6-8 Greenhaugh Street, Govan, Glasgow.
In the 1890s John Watson spirit merchant owned these premises, the pub only had one entrance then with one large window. John Watson was the president of the Glasgow Wine Beer and Spirit Trade Association, his father was Charles Watson wine & spirit merchant, who had his headquarters in West George Street and was one of the agents for Talisker whisky.
John Watson also owned some of the best bars in the city of Glasgow, Govan was not part of Glasgow then, he owned pubs at 164 Garscube Road, 330 Garscube Road, 57 Maitland Street, 130 Main Street, Maryhill, 136 Rottenrow and 121 Shamrock Street, a business his father set up many years before hand.
John met Maggie Yuill, a farmers daughter who was living out at Haghill House, East Kilbride, they were married and moved to Glasgow to set up a family. When John passed away around 1903, his wife took over the business, John owned most of his establishments which meant he was quite a wealthy man. Over the next few years some of the pubs were sold off, Miss Anne H Watson there daughter then took over the licence’s which then consisted of Greenhaugh Street and Garscube Road premises.
In the 1930s Charles Hall Watson became the licence holder for a while, Miss Anne H Watson was still connected with this pub for many years. In 1960 Archibald S Mitchell was trustee for the late Anne H Watson, he was also licence holder for many other pubs in the city including, Secretary for Rogano Ltd, 137 Kilmarnock Road, North Street and Royal Exchange Place, and trustee for the late David Dunbar, 62 Renfrew Street.
A few years later James Ballantyne took over as licence holder on behalf of Watson Govan Ltd, he stayed in this position until the 1970s.
There was another well known gentleman in Govan called Charles C Watson who owned the Old Vic, 669 Govan Road. The bar was refurbished in 1955.
Govan Ward at an annul dinner dance at the Marlborough. 1959. Back row Mr C C Watson, Mr & Mrs Mulholland, Mr & Mrs W Coggans, Mr & Mrs J Whyte, Mr James Anton, Bailie Robertson, Bailie Wardley and Mr Neil Foulger. Front row Chief Superintendent Donald Campbell, Mrs Campbell, Mr T F Flynn, Mrs Johnston, Mr W M Johnston, Mrs Wardley, Mr J R Matheson, director of James Murray Ltd and Mrs Robertson.
In the NEWS 1976…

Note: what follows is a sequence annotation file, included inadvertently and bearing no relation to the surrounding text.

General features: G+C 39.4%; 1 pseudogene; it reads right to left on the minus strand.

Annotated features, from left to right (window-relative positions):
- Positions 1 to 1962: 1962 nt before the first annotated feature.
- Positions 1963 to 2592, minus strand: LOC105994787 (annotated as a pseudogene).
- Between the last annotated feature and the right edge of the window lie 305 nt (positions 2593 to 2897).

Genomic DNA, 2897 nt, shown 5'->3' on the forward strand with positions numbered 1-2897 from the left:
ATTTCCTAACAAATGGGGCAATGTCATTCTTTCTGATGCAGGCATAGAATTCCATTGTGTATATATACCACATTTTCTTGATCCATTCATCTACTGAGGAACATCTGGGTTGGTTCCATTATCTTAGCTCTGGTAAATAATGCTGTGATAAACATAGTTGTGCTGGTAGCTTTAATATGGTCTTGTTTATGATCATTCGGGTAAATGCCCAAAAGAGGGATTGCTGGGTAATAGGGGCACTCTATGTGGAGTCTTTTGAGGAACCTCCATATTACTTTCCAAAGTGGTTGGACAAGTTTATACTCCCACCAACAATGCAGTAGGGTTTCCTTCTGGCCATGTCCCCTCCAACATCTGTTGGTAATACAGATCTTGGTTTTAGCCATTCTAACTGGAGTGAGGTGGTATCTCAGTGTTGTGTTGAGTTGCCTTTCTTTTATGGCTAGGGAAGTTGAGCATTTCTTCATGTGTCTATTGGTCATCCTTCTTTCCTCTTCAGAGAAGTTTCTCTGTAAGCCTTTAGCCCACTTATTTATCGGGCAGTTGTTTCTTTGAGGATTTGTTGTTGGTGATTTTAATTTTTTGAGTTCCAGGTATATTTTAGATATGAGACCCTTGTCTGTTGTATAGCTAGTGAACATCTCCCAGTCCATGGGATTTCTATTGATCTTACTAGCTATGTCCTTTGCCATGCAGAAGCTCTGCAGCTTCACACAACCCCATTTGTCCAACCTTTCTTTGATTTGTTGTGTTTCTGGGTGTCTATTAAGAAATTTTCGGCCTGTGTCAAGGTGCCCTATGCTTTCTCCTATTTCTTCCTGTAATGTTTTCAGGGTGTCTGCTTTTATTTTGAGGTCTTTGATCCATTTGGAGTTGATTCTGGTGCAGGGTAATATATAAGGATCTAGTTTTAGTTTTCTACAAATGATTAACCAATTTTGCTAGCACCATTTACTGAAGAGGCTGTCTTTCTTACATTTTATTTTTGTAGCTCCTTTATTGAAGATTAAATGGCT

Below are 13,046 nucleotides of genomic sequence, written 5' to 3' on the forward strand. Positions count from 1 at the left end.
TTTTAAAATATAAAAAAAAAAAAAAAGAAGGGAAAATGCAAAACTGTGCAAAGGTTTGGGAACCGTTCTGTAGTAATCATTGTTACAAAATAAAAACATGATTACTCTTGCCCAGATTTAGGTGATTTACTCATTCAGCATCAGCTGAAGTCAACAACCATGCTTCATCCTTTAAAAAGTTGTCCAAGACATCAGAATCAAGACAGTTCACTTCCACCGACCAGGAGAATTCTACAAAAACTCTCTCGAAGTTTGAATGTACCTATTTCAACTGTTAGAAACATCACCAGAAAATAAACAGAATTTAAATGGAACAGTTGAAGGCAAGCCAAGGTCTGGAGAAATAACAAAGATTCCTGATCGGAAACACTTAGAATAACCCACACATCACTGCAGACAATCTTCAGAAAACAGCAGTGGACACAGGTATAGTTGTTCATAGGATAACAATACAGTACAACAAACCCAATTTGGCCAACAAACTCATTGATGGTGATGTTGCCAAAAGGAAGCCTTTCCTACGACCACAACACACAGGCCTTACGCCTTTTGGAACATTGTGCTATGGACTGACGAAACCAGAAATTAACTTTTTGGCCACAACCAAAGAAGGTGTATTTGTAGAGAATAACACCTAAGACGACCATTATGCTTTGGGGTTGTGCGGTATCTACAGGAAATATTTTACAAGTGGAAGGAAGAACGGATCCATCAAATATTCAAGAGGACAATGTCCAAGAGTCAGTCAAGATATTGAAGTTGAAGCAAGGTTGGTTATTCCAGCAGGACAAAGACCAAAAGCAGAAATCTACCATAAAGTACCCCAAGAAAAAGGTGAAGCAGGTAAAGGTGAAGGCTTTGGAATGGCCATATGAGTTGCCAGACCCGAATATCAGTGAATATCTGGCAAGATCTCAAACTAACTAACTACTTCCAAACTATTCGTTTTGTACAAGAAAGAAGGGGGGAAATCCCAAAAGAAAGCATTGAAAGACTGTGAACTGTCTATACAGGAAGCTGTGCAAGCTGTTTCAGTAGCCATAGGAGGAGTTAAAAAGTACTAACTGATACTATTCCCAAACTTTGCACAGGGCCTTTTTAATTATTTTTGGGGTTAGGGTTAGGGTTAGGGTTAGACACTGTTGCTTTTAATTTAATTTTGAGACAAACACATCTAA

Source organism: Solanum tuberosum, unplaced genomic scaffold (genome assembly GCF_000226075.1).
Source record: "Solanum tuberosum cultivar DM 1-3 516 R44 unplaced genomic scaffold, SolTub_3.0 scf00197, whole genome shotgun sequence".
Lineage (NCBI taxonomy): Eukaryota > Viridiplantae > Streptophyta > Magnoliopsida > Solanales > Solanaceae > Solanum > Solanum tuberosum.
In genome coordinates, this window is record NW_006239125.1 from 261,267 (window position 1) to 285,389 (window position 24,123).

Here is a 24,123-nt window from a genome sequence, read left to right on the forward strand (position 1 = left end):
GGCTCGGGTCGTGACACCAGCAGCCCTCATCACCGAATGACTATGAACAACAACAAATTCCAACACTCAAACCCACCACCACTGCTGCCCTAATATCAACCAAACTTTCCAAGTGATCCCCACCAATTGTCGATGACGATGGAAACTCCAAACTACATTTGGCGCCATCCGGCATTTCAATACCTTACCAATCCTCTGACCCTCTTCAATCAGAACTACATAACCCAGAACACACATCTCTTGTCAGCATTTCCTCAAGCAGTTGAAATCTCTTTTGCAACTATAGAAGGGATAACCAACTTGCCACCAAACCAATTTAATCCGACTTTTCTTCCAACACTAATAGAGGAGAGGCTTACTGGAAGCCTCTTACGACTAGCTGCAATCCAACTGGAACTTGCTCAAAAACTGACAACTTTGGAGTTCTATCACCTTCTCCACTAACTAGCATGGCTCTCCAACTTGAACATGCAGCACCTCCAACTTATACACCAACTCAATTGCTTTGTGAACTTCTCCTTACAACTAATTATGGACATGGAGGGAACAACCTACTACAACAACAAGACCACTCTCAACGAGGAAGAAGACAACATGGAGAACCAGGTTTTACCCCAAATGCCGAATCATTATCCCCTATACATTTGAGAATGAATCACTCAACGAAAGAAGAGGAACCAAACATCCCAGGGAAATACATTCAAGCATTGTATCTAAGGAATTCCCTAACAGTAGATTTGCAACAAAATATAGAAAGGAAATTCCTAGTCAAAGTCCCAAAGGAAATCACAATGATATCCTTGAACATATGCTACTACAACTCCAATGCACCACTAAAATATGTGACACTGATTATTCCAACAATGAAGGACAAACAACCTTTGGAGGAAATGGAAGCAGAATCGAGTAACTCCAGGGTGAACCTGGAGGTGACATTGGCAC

Mr. Fred Sutherland. 1976.
Why a pub owner says “Drink tea!”
Fred Sutherland owns one of the busiest pubs in Govan, yet he actively encourages many of his customers NOT to drink. In fact, Fred is delighted when customers ask for a soft drink or a cup of tea!
Reason is that Fred is an alcoholic whose drinking almost ruined his business, his marriage, and his family life. “I was so bad that I had to be put into a psychiatric unit and almost tore my fingers to the bone trying to get out,” he says.
Now he runs Watson’s Bar in Greenhaugh Street. Now does he reconcile selling booze to people, and possibly putting them in the same position as he was in nine years ago?
Fred almost growled, “Have a look around the bar” I looked round. Three blokes were drinking orange juice and another a cup of tea.
“These fellows were having a drink problem. Their marriages were falling apart. I could see what was happening to them. “I talked to them and took them along to group therapy meetings. Now things are a lot better for them.
“Look, there is no way you can stop a man or woman from drinking. But when you are behind a bar you can see what’s happening to the fellow at the other end of the drink. And you can try and help him.
“When I see someone with an obvious drink problem I tell him don’t take any more, look what happened to me.”
“Then I tell him about my own horrific experience of being an alcoholic, how I ended up with my marriage on the rocks and a bankrupt, and how after I decided on group therapy treatment it took me five years to clear my debt.
“You ask if I can reconcile selling booze with my own experience. The answer is yes, I can.”
How does a top Scots football team relax before a top game? Rangers are doing it at Largs until they meet FC Zurich at Ibrox Park tomorrow evening in the European Champions’ Cup match.
Under the watchful eye of manager Jock Wallace the players are staying at the Marine and Cairnies hotel at the south end of the frose at Largs. “The lads are having this break as a change from the vigorous atmosphere of training at Ibrox,” and general manager Willie Waddell.
This hotel has a sporting history, for the Cairnhall Park was built as a private house in 1813 by Dr. John Cairnie, a curling and yachting enthusiast. In the garden he laid out one of the first artificial curling ponds in Scotland, it’s now a putting green, and he became first president of the Royal Caledonian curling Club.
A jetty he built on the shore opposite is still known as Cairnie’s Quay and is used by yachtsmen.